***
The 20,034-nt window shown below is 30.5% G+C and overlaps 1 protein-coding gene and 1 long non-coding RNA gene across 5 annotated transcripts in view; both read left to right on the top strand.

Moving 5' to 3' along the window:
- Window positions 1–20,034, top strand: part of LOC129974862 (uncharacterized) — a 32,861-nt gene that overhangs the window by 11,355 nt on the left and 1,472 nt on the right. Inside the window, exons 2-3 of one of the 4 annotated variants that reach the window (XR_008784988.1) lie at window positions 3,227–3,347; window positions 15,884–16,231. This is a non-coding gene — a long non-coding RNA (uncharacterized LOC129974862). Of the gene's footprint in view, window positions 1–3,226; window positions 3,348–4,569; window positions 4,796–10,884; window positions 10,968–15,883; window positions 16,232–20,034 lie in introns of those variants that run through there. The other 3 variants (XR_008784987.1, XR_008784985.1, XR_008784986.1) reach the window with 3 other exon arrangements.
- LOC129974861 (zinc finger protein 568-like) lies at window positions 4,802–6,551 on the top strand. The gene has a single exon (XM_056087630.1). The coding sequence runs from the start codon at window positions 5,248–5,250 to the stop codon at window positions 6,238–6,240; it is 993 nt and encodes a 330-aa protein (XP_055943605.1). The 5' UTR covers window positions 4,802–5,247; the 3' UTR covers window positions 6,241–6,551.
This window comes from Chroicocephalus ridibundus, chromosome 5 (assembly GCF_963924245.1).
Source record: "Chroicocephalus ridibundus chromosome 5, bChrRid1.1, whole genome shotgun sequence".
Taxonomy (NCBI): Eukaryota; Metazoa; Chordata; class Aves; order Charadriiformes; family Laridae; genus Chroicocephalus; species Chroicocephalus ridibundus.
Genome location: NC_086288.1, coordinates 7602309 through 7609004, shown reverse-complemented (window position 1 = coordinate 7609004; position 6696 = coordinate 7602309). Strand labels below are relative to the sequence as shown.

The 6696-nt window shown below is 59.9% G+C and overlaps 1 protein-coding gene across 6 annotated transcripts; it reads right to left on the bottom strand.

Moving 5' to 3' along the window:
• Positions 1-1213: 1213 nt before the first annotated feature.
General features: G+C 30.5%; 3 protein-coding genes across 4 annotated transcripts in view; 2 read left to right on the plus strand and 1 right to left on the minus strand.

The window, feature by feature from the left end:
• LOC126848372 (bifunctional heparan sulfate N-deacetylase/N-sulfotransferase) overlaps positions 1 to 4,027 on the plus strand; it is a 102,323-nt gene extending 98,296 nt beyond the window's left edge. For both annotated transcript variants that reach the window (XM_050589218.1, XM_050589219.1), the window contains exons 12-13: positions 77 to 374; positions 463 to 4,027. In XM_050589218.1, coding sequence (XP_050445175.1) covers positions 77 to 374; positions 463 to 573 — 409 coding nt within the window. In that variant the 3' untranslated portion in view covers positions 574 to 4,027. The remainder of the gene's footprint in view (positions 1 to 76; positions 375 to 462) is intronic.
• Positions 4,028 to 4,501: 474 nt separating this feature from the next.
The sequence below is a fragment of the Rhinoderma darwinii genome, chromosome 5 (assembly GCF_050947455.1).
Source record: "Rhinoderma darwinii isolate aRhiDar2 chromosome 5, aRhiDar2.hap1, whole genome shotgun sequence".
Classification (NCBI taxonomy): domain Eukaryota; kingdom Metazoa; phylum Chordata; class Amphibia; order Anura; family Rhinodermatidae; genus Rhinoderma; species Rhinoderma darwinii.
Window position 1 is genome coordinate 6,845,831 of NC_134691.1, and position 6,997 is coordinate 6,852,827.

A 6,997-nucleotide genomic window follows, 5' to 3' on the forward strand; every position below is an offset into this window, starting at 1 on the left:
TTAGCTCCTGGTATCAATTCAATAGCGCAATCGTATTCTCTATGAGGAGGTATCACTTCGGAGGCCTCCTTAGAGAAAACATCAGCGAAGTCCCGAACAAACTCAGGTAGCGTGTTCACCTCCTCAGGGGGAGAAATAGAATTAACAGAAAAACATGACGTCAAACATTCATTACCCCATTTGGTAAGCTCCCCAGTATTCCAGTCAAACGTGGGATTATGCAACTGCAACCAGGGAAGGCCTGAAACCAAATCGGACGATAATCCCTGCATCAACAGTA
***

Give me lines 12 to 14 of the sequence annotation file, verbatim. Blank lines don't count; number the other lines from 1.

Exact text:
General features: G+C 30.5%; 3 protein-coding genes across 4 annotated transcripts in view; 2 read left to right on the plus strand and 1 right to left on the minus strand.

The window, feature by feature from the left end:
• LOC126848372 (bifunctional heparan sulfate N-deacetylase/N-sulfotransferase) overlaps positions 1 to 4,027 on the plus strand; it is a 102,323-nt gene extending 98,296 nt beyond the window's left edge. For both annotated transcript variants that reach the window (XM_050589218.1, XM_050589219.1), the window contains exons 12-13: positions 77 to 374; positions 463 to 4,027. In XM_050589218.1, coding sequence (XP_050445175.1) covers positions 77 to 374; positions 463 to 573 — 409 coding nt within the window. In that variant the 3' untranslated portion in view covers positions 574 to 4,027. The remainder of the gene's footprint in view (positions 1 to 76; positions 375 to 462) is intronic.